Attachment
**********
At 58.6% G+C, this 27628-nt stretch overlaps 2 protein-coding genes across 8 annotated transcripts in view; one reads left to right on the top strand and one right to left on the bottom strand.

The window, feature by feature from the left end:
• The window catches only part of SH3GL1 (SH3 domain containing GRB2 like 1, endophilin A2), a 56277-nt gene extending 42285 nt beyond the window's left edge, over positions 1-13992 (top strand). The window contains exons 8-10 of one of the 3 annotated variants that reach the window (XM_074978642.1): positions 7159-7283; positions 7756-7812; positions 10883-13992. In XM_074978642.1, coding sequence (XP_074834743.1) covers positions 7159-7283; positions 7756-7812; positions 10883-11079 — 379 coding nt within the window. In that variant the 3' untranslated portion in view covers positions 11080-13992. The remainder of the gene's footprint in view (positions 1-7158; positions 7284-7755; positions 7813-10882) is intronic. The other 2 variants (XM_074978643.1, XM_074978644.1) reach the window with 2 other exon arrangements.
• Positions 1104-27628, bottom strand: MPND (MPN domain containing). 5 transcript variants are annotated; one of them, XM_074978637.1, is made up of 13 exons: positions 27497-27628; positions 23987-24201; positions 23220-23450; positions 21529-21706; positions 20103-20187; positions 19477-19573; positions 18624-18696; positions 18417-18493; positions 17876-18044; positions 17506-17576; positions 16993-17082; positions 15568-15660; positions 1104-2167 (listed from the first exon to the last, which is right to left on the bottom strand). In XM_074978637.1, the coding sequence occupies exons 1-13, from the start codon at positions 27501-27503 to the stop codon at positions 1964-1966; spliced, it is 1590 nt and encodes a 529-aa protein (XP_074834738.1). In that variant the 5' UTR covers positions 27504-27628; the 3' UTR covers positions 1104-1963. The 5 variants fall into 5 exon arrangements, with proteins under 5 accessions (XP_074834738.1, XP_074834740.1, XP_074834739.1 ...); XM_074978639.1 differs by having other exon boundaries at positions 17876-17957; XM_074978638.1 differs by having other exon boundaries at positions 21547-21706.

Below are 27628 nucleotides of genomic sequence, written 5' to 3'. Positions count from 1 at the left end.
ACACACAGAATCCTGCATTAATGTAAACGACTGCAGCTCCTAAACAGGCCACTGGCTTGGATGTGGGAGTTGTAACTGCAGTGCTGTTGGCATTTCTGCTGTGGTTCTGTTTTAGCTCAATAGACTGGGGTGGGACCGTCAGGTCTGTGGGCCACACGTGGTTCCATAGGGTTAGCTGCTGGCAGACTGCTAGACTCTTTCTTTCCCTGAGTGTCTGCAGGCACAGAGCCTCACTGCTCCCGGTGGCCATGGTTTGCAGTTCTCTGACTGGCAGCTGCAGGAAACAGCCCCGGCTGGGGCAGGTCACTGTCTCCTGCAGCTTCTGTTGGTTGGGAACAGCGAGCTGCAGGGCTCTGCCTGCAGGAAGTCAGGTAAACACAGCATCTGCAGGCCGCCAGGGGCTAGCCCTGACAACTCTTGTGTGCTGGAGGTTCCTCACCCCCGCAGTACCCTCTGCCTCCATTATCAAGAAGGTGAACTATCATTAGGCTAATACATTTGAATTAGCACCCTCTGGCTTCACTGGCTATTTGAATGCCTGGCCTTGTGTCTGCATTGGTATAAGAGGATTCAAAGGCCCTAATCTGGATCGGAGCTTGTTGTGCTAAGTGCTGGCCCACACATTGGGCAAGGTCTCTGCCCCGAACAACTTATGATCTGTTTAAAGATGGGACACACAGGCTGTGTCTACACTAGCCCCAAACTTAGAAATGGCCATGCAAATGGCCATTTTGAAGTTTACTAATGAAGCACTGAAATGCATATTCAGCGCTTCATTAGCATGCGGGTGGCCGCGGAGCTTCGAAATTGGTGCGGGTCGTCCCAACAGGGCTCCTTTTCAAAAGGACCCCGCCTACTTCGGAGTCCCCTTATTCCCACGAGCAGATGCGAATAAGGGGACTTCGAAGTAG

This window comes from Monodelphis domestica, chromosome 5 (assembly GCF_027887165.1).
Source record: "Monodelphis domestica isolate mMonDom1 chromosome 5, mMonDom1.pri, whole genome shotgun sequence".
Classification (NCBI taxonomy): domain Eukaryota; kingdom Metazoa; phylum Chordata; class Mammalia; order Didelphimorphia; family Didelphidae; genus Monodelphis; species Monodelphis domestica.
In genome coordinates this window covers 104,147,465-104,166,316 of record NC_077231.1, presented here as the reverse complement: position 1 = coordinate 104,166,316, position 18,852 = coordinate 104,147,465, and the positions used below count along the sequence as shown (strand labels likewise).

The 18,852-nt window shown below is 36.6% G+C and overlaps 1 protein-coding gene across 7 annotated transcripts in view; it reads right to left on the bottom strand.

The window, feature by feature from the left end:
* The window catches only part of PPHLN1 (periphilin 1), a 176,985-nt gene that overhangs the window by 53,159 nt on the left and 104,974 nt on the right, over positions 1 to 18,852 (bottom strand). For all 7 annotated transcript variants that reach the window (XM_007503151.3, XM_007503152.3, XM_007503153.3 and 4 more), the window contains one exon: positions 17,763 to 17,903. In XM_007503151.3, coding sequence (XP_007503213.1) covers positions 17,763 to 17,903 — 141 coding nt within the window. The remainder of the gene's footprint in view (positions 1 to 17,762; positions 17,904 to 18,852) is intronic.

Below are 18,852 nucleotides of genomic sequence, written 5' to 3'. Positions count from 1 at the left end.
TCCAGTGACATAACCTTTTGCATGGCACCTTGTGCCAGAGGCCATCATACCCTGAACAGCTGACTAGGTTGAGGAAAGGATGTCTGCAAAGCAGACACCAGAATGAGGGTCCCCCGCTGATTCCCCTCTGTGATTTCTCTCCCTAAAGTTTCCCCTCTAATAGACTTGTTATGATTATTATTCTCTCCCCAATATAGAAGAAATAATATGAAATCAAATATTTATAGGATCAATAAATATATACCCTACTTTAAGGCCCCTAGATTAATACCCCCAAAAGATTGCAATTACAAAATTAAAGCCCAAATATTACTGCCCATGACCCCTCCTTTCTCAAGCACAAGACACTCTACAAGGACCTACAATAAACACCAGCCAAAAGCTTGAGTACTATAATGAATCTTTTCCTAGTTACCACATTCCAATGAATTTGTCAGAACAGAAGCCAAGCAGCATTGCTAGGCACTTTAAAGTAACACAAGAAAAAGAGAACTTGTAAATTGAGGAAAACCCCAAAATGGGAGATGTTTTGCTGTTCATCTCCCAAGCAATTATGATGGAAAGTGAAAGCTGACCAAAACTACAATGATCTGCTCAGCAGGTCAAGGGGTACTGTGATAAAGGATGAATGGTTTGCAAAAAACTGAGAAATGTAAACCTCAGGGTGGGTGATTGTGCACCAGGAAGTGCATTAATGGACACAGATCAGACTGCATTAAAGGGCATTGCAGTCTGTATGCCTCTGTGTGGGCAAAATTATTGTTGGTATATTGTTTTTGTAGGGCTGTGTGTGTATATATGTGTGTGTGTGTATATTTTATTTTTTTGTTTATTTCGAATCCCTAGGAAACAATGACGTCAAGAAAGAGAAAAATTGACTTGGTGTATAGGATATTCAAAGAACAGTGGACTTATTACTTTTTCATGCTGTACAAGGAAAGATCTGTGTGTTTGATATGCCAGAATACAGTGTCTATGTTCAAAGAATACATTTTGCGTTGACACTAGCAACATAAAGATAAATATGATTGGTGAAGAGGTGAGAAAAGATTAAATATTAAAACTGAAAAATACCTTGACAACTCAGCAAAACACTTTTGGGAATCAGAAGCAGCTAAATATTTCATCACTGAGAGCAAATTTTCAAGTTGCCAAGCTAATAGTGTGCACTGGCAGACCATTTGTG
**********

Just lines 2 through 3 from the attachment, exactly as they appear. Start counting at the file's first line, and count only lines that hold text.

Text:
The window, feature by feature from the left end:
• The window catches only part of SH3GL1 (SH3 domain containing GRB2 like 1, endophilin A2), a 56277-nt gene extending 42285 nt beyond the window's left edge, over positions 1-13992 (top strand). The window contains exons 8-10 of one of the 3 annotated variants that reach the window (XM_074978642.1): positions 7159-7283; positions 7756-7812; positions 10883-13992. In XM_074978642.1, coding sequence (XP_074834743.1) covers positions 7159-7283; positions 7756-7812; positions 10883-11079 — 379 coding nt within the window. In that variant the 3' untranslated portion in view covers positions 11080-13992. The remainder of the gene's footprint in view (positions 1-7158; positions 7284-7755; positions 7813-10882) is intronic. The other 2 variants (XM_074978643.1, XM_074978644.1) reach the window with 2 other exon arrangements.